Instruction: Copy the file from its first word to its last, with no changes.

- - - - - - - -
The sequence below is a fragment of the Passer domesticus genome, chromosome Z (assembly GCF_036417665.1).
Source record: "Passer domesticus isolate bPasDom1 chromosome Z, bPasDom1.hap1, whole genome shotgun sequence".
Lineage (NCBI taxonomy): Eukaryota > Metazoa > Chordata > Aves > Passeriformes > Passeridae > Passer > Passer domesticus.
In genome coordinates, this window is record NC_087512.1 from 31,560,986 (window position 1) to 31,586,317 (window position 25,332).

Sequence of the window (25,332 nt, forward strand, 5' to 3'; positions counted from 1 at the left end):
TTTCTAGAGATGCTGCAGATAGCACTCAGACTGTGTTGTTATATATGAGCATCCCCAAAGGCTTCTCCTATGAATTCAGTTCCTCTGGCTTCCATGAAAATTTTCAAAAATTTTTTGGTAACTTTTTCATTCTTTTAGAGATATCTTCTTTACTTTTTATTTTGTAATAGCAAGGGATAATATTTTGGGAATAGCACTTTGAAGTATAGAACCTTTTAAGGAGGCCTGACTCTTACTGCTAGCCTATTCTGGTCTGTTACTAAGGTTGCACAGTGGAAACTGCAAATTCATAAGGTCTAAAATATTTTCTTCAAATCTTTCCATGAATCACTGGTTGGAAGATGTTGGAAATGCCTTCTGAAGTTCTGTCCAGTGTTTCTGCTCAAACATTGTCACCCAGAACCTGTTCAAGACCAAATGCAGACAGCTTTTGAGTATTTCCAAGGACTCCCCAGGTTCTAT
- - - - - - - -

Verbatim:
The sequence below is a fragment of the Passer domesticus genome, chromosome Z (assembly GCF_036417665.1).
Source record: "Passer domesticus isolate bPasDom1 chromosome Z, bPasDom1.hap1, whole genome shotgun sequence".
Lineage (NCBI taxonomy): Eukaryota > Metazoa > Chordata > Aves > Passeriformes > Passeridae > Passer > Passer domesticus.
In genome coordinates, this window is record NC_087512.1 from 31,560,986 (window position 1) to 31,586,317 (window position 25,332).

Sequence of the window (25,332 nt, forward strand, 5' to 3'; positions counted from 1 at the left end):
TTTCTAGAGATGCTGCAGATAGCACTCAGACTGTGTTGTTATATATGAGCATCCCCAAAGGCTTCTCCTATGAATTCAGTTCCTCTGGCTTCCATGAAAATTTTCAAAAATTTTTTGGTAACTTTTTCATTCTTTTAGAGATATCTTCTTTACTTTTTATTTTGTAATAGCAAGGGATAATATTTTGGGAATAGCACTTTGAAGTATAGAACCTTTTAAGGAGGCCTGACTCTTACTGCTAGCCTATTCTGGTCTGTTACTAAGGTTGCACAGTGGAAACTGCAAATTCATAAGGTCTAAAATATTTTCTTCAAATCTTTCCATGAATCACTGGTTGGAAGATGTTGGAAATGCCTTCTGAAGTTCTGTCCAGTGTTTCTGCTCAAACATTGTCACCCAGAACCTGTTCAAGACCAAATGCAGACAGCTTTTGAGTATTTCCAAGGACTCCCCAGGTTCTAT